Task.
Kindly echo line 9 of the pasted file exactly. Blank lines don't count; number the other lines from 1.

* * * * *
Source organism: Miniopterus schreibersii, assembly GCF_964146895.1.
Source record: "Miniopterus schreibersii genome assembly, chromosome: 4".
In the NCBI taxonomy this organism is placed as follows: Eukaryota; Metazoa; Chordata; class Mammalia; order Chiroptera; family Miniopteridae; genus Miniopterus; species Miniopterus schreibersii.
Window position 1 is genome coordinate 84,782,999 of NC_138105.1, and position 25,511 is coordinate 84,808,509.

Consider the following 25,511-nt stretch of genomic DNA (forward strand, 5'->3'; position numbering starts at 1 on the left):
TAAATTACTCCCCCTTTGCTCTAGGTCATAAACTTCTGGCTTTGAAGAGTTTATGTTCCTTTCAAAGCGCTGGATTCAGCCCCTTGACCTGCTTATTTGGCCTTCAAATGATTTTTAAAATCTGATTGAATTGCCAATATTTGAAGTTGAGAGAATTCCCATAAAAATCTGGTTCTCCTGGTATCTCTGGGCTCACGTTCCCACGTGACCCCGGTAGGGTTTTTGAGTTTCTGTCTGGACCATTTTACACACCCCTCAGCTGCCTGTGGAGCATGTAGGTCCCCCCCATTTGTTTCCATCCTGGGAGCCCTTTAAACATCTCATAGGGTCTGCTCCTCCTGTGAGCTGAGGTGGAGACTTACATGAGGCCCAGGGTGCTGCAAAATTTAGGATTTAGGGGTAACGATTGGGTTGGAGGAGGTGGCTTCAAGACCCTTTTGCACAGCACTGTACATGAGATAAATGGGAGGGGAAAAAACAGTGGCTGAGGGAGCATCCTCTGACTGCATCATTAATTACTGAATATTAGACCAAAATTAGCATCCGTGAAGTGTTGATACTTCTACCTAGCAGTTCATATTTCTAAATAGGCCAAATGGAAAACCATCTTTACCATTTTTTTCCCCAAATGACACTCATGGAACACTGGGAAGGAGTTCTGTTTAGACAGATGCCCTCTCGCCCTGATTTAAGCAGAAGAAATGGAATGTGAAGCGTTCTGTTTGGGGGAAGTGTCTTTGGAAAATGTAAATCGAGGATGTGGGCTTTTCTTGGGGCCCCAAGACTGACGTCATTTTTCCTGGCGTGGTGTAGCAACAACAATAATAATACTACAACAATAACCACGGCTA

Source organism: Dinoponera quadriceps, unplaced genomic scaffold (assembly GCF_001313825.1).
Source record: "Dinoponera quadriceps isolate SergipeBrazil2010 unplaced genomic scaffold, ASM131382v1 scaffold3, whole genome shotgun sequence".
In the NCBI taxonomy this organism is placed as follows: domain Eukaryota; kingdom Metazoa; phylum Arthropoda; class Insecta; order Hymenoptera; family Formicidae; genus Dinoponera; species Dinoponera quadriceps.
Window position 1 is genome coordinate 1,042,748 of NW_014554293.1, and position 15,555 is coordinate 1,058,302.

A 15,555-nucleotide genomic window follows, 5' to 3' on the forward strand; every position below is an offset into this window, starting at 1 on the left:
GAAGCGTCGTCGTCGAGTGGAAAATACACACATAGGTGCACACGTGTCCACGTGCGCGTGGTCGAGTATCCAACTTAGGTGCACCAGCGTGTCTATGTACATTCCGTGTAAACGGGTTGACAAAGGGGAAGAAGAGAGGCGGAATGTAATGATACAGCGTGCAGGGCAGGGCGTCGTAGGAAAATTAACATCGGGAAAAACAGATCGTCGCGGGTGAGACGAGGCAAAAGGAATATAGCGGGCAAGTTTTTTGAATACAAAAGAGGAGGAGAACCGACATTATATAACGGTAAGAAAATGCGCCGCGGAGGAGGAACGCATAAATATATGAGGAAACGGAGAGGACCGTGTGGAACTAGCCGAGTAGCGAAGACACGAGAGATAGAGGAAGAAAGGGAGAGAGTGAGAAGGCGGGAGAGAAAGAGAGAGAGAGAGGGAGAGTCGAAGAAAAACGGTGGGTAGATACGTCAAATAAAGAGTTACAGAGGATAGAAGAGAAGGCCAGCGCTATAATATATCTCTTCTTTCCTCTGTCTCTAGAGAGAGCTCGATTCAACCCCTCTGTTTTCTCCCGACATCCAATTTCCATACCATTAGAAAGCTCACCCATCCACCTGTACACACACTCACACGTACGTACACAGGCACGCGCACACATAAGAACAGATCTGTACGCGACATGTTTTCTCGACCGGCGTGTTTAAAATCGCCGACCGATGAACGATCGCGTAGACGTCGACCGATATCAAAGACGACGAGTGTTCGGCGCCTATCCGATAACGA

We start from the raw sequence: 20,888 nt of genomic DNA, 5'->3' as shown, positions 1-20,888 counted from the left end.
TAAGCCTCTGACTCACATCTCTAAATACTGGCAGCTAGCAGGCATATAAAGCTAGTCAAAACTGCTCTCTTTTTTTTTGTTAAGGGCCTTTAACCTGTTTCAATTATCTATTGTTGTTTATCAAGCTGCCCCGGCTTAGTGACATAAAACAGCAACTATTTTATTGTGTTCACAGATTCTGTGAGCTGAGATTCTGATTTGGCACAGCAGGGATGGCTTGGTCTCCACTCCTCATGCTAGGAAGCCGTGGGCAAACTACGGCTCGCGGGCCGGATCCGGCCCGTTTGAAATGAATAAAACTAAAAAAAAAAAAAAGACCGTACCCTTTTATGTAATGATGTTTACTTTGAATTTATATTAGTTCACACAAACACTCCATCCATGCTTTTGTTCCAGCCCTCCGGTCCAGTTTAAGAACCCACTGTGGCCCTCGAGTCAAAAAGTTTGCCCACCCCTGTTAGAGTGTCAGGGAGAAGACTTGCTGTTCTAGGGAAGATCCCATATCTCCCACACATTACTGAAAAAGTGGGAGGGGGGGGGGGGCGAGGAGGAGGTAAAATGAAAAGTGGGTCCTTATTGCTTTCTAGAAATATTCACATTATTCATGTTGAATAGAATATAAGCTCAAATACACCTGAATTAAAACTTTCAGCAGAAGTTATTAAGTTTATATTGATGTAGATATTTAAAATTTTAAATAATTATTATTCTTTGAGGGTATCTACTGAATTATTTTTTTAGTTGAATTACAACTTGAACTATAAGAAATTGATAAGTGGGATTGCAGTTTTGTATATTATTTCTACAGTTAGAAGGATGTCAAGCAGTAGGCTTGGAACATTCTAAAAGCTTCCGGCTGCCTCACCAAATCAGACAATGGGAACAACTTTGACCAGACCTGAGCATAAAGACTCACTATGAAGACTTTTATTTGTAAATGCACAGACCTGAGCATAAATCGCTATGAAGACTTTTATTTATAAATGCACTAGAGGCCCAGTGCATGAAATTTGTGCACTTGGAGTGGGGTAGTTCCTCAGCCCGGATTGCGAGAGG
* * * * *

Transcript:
In the NCBI taxonomy this organism is placed as follows: domain Eukaryota; kingdom Metazoa; phylum Arthropoda; class Insecta; order Hymenoptera; family Formicidae; genus Dinoponera; species Dinoponera quadriceps.